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Structure and specialization of mycorrhizal networks in phylogenetically diverse tropical communities

Abstract : Background: The root mycobiome plays a fundamental role in plant nutrition and protection against biotic and abiotic stresses. In temperate forests or meadows dominated by angiosperms, the numerous fungi involved in root symbioses are often shared between neighboring plants, thus forming complex plant-fungus interaction networks of weak specialization. Whether this weak specialization also holds in rich tropical communities with more phylogenetically diverse sets of plant lineages remains unknown. We collected roots of 30 plant species in semi-natural tropical communities including angiosperms, ferns, and lycophytes, in three different habitat types on La Réunion island: a recent lava flow, a wet thicket, and an ericoid shrubland. We identified root-inhabiting fungi by sequencing both the 18S rRNA and the ITS2 variable regions. We assessed the diversity of mycorrhizal fungal taxa according to plant species and lineages, as well as the structure and specialization of the resulting plant-fungus networks. Results: The 18S and ITS2 datasets are highly complementary at revealing the root mycobiota. According to 18S, Glomeromycotina colonize all plant groups in all habitats forming the least specialized interactions, resulting in nested network structures, while Mucoromycotina (Endogonales) are more abundant in the wetland and show higher specialization and modularity compared to the former. According to ITS2, mycorrhizal fungi of Ericaceae and Orchidaceae, namely Helotiales, Sebacinales, and Cantharellales, also colonize the roots of most plant lineages, confirming that they are frequent endophytes. While Helotiales and Sebacinales present intermediate levels of specialization, Cantharellales are more specialized and more sporadic in their interactions with plants, resulting in highly modular networks. Conclusions: This study of the root mycobiome in tropical environments reinforces the idea that mycorrhizal fungal taxa are locally shared between co-occurring plants, including phylogenetically distant plants (e.g. lycophytes and angiosperms), where they may form functional mycorrhizae or establish endophytic colonization. Yet, we demonstrate that, irrespectively of the environmental variations, the level of specialization significantly varies according to the fungal lineages, probably reflecting the different evolutionary origins of these plant-fungus symbioses. Frequent fungal sharing between plants questions the roles of the different fungi in community functioning and highlights the importance of considering networks of interactions rather than isolated hosts.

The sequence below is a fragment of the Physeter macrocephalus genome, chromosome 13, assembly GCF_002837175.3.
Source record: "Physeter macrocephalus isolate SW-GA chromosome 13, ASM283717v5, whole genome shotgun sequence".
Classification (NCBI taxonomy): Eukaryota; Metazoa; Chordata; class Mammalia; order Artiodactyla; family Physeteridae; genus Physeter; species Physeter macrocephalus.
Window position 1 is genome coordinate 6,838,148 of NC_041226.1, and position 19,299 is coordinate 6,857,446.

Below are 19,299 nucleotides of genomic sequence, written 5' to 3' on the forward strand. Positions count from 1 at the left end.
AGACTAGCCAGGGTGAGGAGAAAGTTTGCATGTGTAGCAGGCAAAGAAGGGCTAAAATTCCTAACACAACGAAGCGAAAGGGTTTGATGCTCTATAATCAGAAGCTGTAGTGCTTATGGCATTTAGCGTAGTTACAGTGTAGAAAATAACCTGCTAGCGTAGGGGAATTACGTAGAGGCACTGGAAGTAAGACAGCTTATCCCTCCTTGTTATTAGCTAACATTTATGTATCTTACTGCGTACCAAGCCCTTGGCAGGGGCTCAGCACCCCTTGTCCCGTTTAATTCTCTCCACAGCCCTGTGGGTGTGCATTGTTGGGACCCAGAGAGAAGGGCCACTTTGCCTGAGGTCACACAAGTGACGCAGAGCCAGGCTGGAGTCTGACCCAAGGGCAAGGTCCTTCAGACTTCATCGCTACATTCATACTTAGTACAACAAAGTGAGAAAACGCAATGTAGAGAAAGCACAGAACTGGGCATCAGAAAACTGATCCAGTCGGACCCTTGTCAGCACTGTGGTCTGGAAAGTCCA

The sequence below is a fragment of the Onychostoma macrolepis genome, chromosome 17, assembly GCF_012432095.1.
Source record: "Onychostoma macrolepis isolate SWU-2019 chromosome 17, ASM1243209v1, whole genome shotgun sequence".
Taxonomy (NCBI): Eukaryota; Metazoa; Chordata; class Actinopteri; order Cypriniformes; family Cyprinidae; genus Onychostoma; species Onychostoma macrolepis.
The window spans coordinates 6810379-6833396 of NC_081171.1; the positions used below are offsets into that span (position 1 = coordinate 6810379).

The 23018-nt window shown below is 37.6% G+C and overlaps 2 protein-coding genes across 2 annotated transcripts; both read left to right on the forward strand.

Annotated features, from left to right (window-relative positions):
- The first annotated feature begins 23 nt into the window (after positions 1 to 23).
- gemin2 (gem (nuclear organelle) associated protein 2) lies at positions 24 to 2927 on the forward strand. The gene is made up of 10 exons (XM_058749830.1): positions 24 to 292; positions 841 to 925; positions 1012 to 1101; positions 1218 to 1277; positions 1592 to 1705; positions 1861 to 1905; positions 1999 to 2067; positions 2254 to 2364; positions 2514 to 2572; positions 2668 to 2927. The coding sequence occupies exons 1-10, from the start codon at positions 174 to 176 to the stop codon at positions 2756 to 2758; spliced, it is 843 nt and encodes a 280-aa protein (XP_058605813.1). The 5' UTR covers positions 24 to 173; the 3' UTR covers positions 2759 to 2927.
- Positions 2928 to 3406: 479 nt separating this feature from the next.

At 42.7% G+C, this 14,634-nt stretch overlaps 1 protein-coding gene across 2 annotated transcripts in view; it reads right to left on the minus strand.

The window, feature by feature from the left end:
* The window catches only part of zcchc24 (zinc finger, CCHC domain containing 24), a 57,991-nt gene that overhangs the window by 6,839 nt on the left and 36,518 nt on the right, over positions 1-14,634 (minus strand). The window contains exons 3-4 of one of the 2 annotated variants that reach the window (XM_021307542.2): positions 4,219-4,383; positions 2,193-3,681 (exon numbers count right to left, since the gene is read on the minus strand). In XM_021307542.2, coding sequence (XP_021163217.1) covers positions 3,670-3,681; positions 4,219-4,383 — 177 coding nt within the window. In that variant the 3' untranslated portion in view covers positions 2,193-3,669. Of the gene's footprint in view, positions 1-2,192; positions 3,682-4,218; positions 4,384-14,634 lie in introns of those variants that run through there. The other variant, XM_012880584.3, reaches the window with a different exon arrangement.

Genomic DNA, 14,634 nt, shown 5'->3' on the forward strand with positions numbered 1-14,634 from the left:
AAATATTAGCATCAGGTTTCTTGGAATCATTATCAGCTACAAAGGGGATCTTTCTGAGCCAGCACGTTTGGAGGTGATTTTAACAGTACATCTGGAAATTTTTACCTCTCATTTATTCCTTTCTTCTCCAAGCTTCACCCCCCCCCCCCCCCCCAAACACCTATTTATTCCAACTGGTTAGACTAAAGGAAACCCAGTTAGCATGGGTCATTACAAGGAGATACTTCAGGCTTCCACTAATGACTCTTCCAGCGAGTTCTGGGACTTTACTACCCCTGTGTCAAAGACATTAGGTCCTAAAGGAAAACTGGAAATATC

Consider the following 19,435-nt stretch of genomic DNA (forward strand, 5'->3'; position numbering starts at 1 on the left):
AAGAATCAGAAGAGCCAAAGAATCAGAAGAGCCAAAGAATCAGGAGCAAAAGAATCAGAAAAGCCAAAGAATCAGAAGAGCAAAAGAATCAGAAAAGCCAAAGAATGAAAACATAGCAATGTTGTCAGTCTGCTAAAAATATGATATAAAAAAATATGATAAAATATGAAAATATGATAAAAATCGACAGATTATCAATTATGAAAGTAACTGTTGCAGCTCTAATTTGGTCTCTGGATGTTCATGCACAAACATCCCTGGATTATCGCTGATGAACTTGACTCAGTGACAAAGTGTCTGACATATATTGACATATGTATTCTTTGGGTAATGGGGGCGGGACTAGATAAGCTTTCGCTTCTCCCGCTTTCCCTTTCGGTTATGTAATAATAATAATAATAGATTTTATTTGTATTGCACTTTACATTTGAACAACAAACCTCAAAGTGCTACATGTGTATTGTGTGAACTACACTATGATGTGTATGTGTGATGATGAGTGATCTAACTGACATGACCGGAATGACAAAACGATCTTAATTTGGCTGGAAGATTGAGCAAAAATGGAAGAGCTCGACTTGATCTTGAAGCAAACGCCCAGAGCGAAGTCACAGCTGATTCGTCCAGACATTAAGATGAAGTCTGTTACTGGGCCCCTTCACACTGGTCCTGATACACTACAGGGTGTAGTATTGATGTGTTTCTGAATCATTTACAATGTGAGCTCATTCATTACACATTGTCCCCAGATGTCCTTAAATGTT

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Contributor : Benoît Perez-Lamarque Connect in order to contact the contributor
Submitted on : Thursday, July 21, 2022 - 3:39:25 PM
Last modification on : Wednesday, August 3, 2022 - 3:54:04 AM


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Benoît Perez-Lamarque, Rémi Petrolli, Christine Strullu-Derrien, Dominique Strasberg, Hélène Morlon, et al.. Structure and specialization of mycorrhizal networks in phylogenetically diverse tropical communities. Environmental Microbiome, BioMedCentral, 2022, 17, pp.38. ⟨10.1186/s40793-022-00434-0⟩. ⟨hal-03735689⟩



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